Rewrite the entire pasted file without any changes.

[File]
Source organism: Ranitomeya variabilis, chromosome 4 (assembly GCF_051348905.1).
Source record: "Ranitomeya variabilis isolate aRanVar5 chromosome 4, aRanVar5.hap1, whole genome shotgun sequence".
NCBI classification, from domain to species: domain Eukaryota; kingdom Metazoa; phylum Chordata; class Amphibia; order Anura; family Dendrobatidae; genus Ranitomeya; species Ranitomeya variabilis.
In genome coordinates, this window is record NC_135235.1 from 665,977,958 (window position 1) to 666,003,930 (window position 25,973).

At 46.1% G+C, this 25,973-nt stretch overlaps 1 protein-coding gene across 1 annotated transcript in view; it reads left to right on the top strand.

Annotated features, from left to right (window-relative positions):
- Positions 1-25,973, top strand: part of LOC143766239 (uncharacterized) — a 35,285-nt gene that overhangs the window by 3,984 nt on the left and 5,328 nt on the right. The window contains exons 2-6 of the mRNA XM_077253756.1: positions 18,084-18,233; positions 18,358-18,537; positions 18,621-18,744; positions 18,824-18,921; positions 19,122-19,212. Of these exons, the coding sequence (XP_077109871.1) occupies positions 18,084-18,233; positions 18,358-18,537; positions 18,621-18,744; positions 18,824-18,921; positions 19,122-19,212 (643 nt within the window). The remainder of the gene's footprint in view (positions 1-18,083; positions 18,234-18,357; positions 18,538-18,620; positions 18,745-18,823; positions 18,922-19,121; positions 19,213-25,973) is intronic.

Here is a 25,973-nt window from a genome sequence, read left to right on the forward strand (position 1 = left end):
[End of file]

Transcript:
Source organism: Ranitomeya variabilis, chromosome 4 (assembly GCF_051348905.1).
Source record: "Ranitomeya variabilis isolate aRanVar5 chromosome 4, aRanVar5.hap1, whole genome shotgun sequence".
NCBI classification, from domain to species: domain Eukaryota; kingdom Metazoa; phylum Chordata; class Amphibia; order Anura; family Dendrobatidae; genus Ranitomeya; species Ranitomeya variabilis.
In genome coordinates, this window is record NC_135235.1 from 665,977,958 (window position 1) to 666,003,930 (window position 25,973).

At 46.1% G+C, this 25,973-nt stretch overlaps 1 protein-coding gene across 1 annotated transcript in view; it reads left to right on the top strand.

Annotated features, from left to right (window-relative positions):
- Positions 1-25,973, top strand: part of LOC143766239 (uncharacterized) — a 35,285-nt gene that overhangs the window by 3,984 nt on the left and 5,328 nt on the right. The window contains exons 2-6 of the mRNA XM_077253756.1: positions 18,084-18,233; positions 18,358-18,537; positions 18,621-18,744; positions 18,824-18,921; positions 19,122-19,212. Of these exons, the coding sequence (XP_077109871.1) occupies positions 18,084-18,233; positions 18,358-18,537; positions 18,621-18,744; positions 18,824-18,921; positions 19,122-19,212 (643 nt within the window). The remainder of the gene's footprint in view (positions 1-18,083; positions 18,234-18,357; positions 18,538-18,620; positions 18,745-18,823; positions 18,922-19,121; positions 19,213-25,973) is intronic.

Here is a 25,973-nt window from a genome sequence, read left to right on the forward strand (position 1 = left end):